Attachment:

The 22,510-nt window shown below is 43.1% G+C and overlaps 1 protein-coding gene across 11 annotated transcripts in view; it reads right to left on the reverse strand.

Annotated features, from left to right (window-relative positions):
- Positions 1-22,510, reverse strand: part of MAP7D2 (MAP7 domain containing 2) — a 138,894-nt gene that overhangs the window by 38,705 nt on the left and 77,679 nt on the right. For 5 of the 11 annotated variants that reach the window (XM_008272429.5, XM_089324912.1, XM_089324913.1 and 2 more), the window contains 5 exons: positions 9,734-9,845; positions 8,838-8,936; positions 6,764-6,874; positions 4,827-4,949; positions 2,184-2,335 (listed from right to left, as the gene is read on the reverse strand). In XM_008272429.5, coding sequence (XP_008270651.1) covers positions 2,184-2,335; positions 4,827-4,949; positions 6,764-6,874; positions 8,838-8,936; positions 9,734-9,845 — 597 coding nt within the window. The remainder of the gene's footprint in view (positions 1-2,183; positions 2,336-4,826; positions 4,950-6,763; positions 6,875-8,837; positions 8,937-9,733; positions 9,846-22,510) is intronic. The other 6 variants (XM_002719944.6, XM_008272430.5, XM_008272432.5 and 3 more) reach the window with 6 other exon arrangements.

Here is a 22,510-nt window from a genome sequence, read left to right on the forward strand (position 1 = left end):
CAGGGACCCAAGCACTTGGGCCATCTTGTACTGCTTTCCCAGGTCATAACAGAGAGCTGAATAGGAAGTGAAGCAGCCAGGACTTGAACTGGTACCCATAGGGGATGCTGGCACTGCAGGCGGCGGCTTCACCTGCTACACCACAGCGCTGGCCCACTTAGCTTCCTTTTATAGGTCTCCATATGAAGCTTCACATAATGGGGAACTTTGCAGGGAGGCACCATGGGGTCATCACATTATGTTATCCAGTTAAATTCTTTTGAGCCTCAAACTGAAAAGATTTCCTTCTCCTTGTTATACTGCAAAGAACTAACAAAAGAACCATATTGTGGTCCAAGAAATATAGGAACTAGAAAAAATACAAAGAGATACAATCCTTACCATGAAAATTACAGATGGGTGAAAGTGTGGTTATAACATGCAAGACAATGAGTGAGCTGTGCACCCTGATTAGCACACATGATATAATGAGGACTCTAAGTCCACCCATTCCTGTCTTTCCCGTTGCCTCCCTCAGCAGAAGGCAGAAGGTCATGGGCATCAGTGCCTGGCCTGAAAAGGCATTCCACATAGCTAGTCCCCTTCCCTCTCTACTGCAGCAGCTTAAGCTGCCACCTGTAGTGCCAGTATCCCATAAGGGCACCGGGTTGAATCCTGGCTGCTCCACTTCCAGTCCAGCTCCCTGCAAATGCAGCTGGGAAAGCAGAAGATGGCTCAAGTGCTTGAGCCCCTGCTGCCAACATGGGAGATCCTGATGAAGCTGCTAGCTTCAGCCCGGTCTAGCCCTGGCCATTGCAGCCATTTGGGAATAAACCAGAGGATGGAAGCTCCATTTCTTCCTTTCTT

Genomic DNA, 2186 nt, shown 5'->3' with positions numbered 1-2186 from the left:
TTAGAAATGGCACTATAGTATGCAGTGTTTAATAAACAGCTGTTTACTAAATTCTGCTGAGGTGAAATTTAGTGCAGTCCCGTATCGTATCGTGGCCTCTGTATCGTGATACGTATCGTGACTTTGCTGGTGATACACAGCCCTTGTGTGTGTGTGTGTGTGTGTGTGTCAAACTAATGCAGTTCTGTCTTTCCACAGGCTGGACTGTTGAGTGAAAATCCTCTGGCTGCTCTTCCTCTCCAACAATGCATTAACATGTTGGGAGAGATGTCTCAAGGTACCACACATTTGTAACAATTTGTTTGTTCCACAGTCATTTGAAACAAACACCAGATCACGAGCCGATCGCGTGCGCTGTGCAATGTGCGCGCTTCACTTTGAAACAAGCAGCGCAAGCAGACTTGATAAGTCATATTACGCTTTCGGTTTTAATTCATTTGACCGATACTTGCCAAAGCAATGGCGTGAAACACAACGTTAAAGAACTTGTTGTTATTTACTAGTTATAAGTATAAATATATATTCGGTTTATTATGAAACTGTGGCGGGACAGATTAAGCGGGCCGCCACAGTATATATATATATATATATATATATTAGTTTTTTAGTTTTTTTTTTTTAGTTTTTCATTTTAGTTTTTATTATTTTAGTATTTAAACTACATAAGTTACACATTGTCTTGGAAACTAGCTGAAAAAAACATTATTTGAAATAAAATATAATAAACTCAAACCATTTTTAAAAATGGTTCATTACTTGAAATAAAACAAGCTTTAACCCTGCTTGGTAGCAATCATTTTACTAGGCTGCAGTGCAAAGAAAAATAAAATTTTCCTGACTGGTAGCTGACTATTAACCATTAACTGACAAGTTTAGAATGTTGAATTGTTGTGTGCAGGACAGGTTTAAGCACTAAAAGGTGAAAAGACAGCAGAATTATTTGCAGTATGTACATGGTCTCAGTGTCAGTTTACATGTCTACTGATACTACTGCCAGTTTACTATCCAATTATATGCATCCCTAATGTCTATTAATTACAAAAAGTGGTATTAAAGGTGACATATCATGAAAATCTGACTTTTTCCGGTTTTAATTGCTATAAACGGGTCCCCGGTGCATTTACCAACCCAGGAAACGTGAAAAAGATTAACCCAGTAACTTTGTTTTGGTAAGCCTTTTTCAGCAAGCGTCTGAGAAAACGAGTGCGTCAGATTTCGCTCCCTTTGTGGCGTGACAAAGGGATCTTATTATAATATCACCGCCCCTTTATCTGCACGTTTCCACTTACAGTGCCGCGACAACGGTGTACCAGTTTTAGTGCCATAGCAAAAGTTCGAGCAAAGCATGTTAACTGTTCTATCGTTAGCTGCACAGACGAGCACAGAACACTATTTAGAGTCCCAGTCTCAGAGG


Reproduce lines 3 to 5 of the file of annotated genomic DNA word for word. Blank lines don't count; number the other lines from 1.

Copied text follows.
- Positions 1-22,510, reverse strand: part of MAP7D2 (MAP7 domain containing 2) — a 138,894-nt gene that overhangs the window by 38,705 nt on the left and 77,679 nt on the right. For 5 of the 11 annotated variants that reach the window (XM_008272429.5, XM_089324912.1, XM_089324913.1 and 2 more), the window contains 5 exons: positions 9,734-9,845; positions 8,838-8,936; positions 6,764-6,874; positions 4,827-4,949; positions 2,184-2,335 (listed from right to left, as the gene is read on the reverse strand). In XM_008272429.5, coding sequence (XP_008270651.1) covers positions 2,184-2,335; positions 4,827-4,949; positions 6,764-6,874; positions 8,838-8,936; positions 9,734-9,845 — 597 coding nt within the window. The remainder of the gene's footprint in view (positions 1-2,183; positions 2,336-4,826; positions 4,950-6,763; positions 6,875-8,837; positions 8,937-9,733; positions 9,846-22,510) is intronic. The other 6 variants (XM_002719944.6, XM_008272430.5, XM_008272432.5 and 3 more) reach the window with 6 other exon arrangements.

Here is a 22,510-nt window from a genome sequence, read left to right on the forward strand (position 1 = left end):
CAGGGACCCAAGCACTTGGGCCATCTTGTACTGCTTTCCCAGGTCATAACAGAGAGCTGAATAGGAAGTGAAGCAGCCAGGACTTGAACTGGTACCCATAGGGGATGCTGGCACTGCAGGCGGCGGCTTCACCTGCTACACCACAGCGCTGGCCCACTTAGCTTCCTTTTATAGGTCTCCATATGAAGCTTCACATAATGGGGAACTTTGCAGGGAGGCACCATGGGGTCATCACATTATGTTATCCAGTTAAATTCTTTTGAGCCTCAAACTGAAAAGATTTCCTTCTCCTTGTTATACTGCAAAGAACTAACAAAAGAACCATATTGTGGTCCAAGAAATATAGGAACTAGAAAAAATACAAAGAGATACAATCCTTACCATGAAAATTACAGATGGGTGAAAGTGTGGTTATAACATGCAAGACAATGAGTGAGCTGTGCACCCTGATTAGCACACATGATATAATGAGGACTCTAAGTCCACCCATTCCTGTCTTTCCCGTTGCCTCCCTCAGCAGAAGGCAGAAGGTCATGGGCATCAGTGCCTGGCCTGAAAAGGCATTCCACATAGCTAGTCCCCTTCCCTCTCTACTGCAGCAGCTTAAGCTGCCACCTGTAGTGCCAGTATCCCATAAGGGCACCGGGTTGAATCCTGGCTGCTCCACTTCCAGTCCAGCTCCCTGCAAATGCAGCTGGGAAAGCAGAAGATGGCTCAAGTGCTTGAGCCCCTGCTGCCAACATGGGAGATCCTGATGAAGCTGCTAGCTTCAGCCCGGTCTAGCCCTGGCCATTGCAGCCATTTGGGAATAAACCAGAGGATGGAAGCTCCATTTCTTCCTTTCTT